The world is my playground.

A common thread to my recent practices as a writer, researcher, and yogi, is around the theme of finding my purpose, passions, and igniting activity the is true to my way or ~dharma~.

By opening my mind and my sensibilities to learning from every experience, I’ve re-learned that having my own ideas, finding clarity in those ideas, and sharing them with others is something to celebrate.

I’m learning to let go of feelings and experiences of shutting in and shutting down. This frees up space for pursuing new connections that build toward my own ideas.

The practice of deep breathing and offering through the physical aspects or asanas of yoga are transformative. These physical offerings afford deep insight into the cognitive and spiritual facets of our beings. You just need to be open to listening. Trust in your self. Believe in yourself.

The world is your playground. Don’t be stymied by others putting you down. Accept those experiences for what they are – experiences. Those experiences and associated feelings do not define who you are as a person. There is always a silver lining, a learning opportunity. To grow, to change, to be a better person.

Living with the acceptance of change is a powerful mantra.

It’s quite liberating to acknowledge an openness to new ideas and opportunities. Now having space for those ideas, I also need time to support and nourish those ideas into fruition. My ideas lately are centered around representational fluency in problem solving with technology. Time to turn that progress in press to published ideas…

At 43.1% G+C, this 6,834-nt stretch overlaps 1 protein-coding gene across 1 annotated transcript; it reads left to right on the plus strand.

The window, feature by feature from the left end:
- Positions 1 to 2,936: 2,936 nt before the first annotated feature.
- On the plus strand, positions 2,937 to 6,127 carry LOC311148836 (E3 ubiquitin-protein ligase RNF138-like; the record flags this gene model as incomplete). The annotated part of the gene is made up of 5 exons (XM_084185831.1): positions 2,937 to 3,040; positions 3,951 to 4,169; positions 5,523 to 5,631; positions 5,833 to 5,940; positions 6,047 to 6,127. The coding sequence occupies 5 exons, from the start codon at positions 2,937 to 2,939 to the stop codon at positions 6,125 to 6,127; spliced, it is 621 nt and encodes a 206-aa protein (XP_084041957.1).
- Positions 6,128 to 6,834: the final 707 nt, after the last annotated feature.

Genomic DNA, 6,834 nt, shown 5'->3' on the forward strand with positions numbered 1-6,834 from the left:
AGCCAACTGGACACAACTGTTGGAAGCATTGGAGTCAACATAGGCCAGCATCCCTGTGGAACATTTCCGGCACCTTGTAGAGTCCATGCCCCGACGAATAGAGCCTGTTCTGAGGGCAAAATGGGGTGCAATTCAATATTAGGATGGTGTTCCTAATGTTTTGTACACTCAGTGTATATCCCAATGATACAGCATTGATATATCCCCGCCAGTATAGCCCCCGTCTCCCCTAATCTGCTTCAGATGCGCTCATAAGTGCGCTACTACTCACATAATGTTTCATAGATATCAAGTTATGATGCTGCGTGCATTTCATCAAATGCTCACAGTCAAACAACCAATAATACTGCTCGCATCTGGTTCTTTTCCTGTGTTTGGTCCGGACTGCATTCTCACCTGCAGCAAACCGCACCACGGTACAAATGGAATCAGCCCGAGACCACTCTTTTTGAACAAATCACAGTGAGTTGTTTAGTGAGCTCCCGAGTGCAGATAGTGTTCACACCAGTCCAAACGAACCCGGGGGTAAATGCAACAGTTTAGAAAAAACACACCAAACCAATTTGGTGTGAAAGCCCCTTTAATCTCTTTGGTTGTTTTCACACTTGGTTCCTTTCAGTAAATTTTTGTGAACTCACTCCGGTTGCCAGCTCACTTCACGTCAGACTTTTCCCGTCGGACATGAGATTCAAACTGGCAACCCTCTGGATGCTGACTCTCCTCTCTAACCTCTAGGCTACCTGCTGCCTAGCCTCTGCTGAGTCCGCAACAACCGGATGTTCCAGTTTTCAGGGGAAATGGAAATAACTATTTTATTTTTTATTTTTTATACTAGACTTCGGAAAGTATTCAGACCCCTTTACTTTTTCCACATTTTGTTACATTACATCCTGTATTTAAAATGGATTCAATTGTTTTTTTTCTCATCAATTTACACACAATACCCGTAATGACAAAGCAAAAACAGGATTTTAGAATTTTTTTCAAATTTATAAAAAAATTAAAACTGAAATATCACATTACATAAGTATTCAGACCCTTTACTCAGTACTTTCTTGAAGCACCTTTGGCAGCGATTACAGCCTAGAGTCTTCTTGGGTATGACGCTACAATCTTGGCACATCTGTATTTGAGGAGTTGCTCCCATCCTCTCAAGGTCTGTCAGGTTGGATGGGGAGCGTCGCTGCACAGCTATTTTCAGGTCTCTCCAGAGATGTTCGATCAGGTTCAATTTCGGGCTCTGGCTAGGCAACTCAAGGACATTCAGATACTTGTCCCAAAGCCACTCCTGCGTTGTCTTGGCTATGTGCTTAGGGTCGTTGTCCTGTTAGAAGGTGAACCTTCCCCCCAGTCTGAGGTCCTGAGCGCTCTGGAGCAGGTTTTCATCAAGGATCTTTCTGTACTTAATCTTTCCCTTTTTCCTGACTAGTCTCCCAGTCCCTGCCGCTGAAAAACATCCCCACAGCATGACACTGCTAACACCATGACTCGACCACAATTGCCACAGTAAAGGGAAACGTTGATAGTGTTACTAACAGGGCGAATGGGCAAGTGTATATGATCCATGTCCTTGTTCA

A characterization of a students’ sophistication in representational fluency tells an important story regarding their ability to solve problems using multiple representations, and their ability to create, interpret and connect these representations in communicating their strategies. The processes of creating, interpreting, and connecting representations are universal across the activity of doing mathematics (and are not specific to algebra, for example). This leads to many questions…

How do students use multiple representations in solving problems? My hypothesis is that a student who has a higher level of representational fluency is able to demonstrate a great deal of persistence and perseverance in their problem solving. They are able to take a problem situation and view it from multiple perspectives, creating and interpreting multiple representations in order to come to some success in solving the problem. An untested hypothesis is that a student who has a higher level of representational fluency in solving problems with technology has a richer conception of the mathematical idea being represented.

There is much theory around the notion that multiple representations help support students’ meaning making in mathematics, but less support for the notion that students actually understand what the representations mean with respect to the mathematical idea or concept being represented.

Do students see these representations as signifiers for a sign? How can instruction be designed to foster and cultivate representationally fluent students whilst at the same time supporting rich conceptions of mathematical ideas in technology-rich settings?

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